The interconnected issues of planetary boundaries…
‘Planetary boundaries’ and the ‘social foundation’ are not two separate and disconnected aspects. Rather, the social foundation is the minimum that we must seek to achieve for humanity while the planetary boundaries represent the limits for how much pressure we can put on our ecosystems to accomplish this. Starting out with ‘planetary boundaries’ as the outer framework for the pursuit of sustainability, drawing on state-of-the-art of natural sciences, emphasises that there are literal ecological limits formed by complex interactions between planet-level environmental processes.
This also gives rise to the question of what role there is for a rights-based approach to social justice within these ecological constraints. Further: what does the aim of social justice means for the division of responsibility and possibilities between the industrialised countries and the emerging economies, for transnational business and for national business regulation?
… and the social foundation for humanity
The concept of a ‘social foundation’ is a short-form for a range of interconnected issues. The social issues highlighted in the ‘safe and just space for humanity’ are illustrative, based on social goals included in the UN Sustainable Development Goals (Raworth 2017). The minimum requirement intrinsic in securing the social foundation of humanity now and in the future is that of ensuring the realization of basic human rights. Yet, a pervasive question is whether attempting to secure human rights leads to social justice, or whether a different approach is needed. Should we be looking beyond human rights to a more ambitious goal of human flourishing?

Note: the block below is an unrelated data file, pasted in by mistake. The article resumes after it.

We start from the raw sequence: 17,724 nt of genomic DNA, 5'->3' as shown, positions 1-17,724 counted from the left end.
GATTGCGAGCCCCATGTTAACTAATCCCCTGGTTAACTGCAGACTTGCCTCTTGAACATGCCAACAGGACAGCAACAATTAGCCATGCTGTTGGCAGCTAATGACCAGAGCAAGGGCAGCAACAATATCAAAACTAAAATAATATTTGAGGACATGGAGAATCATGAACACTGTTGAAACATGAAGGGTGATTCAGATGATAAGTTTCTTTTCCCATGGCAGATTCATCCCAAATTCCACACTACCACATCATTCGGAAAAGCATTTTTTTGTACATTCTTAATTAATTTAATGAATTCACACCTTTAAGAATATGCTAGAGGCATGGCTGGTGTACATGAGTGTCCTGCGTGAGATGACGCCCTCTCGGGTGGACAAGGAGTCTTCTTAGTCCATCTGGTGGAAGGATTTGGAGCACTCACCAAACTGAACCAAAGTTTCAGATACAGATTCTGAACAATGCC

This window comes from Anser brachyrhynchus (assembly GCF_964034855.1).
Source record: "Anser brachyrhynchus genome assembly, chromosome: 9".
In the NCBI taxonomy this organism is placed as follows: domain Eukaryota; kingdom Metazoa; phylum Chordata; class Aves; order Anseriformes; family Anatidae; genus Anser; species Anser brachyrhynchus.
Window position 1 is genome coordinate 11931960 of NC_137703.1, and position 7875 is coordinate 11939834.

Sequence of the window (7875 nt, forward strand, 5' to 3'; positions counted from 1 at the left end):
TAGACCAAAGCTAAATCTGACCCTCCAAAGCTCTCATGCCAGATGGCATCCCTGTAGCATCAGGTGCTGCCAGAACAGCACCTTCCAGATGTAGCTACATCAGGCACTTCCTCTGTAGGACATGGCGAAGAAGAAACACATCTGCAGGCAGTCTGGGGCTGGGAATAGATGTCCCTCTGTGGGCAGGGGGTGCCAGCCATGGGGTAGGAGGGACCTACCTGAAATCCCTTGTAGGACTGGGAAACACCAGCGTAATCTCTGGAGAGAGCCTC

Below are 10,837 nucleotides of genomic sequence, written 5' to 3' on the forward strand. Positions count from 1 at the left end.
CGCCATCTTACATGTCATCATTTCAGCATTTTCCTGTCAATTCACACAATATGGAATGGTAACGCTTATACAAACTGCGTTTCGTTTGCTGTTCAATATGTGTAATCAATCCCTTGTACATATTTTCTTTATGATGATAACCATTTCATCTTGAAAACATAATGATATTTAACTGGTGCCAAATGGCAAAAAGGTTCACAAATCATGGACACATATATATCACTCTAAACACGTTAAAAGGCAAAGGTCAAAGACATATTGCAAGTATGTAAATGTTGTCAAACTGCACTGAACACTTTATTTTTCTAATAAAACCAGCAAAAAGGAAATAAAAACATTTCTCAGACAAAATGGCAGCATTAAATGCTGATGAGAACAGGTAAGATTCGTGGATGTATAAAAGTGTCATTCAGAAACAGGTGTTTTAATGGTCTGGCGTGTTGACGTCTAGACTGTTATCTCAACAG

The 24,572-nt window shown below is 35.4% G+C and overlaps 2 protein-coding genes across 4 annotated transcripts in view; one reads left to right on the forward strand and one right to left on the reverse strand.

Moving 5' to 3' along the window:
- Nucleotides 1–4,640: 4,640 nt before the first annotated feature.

Environmental, social, cultural, economic and governance aspects of sustainability are interconnected, as we see through the common social justice issues of urban inequality; of people without access to clean air and water, safe and healthy food (Boyer et al 2016). The question of how these various ways of framing of social challenges relate to efforts to respond to business impacts on social sustainability, respect for human rights or the struggle for social justice. This is a question of conceptualization and definition that has direct consequence for strategies seeking policy or political change.
Fundamental risks posed to social justice
Inherent tensions lead to three fundamental risks to the achievement of social justice as an intrinsic element of global sustainability:
- There is no guarantee that social justice can be achieved within planetary boundaries or that we will manage to stay within planetary boundaries in the battle between social goals. Political struggles unleashed by poorly managed transition, or trade-offs between various sustainability goals, may undermine the movement towards a safe and just space for humanity, with greater deprivation for those most vulnerable, including through labour exploitation and repression of labour or social mobilization.
- There is risk that the most marginalized groups will continue to be left behind, including migrants and indigenous peoples. Arguable, such groups have not been sufficiently integrated to the negotiation of the SDGs. For example, cultural rights of indigenous peoples have often been ignored in the debates concerning sustainable development, or companies have been allowed to commercialise and misappropriate these rights (Collins 2018; Christensen 2019).